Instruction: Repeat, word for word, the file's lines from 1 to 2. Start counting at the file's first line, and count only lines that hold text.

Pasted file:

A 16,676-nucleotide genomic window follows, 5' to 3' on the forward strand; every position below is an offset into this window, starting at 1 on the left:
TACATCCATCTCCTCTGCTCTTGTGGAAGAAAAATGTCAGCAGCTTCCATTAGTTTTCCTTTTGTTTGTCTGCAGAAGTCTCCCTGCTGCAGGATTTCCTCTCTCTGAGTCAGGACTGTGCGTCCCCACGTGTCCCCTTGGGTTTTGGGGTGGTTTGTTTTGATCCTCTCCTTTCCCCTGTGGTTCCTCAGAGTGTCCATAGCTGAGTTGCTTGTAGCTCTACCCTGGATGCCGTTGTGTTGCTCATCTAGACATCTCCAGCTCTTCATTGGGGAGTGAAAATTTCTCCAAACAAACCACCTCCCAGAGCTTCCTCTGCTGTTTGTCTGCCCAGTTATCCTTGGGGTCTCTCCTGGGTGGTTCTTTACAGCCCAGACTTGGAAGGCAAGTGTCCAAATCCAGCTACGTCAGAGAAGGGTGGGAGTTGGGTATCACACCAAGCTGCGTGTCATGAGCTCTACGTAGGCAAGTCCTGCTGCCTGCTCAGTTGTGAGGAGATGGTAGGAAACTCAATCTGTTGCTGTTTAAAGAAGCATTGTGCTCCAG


A 16,676-nucleotide genomic window follows, 5' to 3' on the forward strand; every position below is an offset into this window, starting at 1 on the left:
TACATCCATCTCCTCTGCTCTTGTGGAAGAAAAATGTCAGCAGCTTCCATTAGTTTTCCTTTTGTTTGTCTGCAGAAGTCTCCCTGCTGCAGGATTTCCTCTCTCTGAGTCAGGACTGTGCGTCCCCACGTGTCCCCTTGGGTTTTGGGGTGGTTTGTTTTGATCCTCTCCTTTCCCCTGTGGTTCCTCAGAGTGTCCATAGCTGAGTTGCTTGTAGCTCTACCCTGGATGCCGTTGTGTTGCTCATCTAGACATCTCCAGCTCTTCATTGGGGAGTGAAAATTTCTCCAAACAAACCACCTCCCAGAGCTTCCTCTGCTGTTTGTCTGCCCAGTTATCCTTGGGGTCTCTCCTGGGTGGTTCTTTACAGCCCAGACTTGGAAGGCAAGTGTCCAAATCCAGCTACGTCAGAGAAGGGTGGGAGTTGGGTATCACACCAAGCTGCGTGTCATGAGCTCTACGTAGGCAAGTCCTGCTGCCTGCTCAGTTGTGAGGAGATGGTAGGAAACTCAATCTGTTGCTGTTTAAAGAAGCATTGTGCTCCAG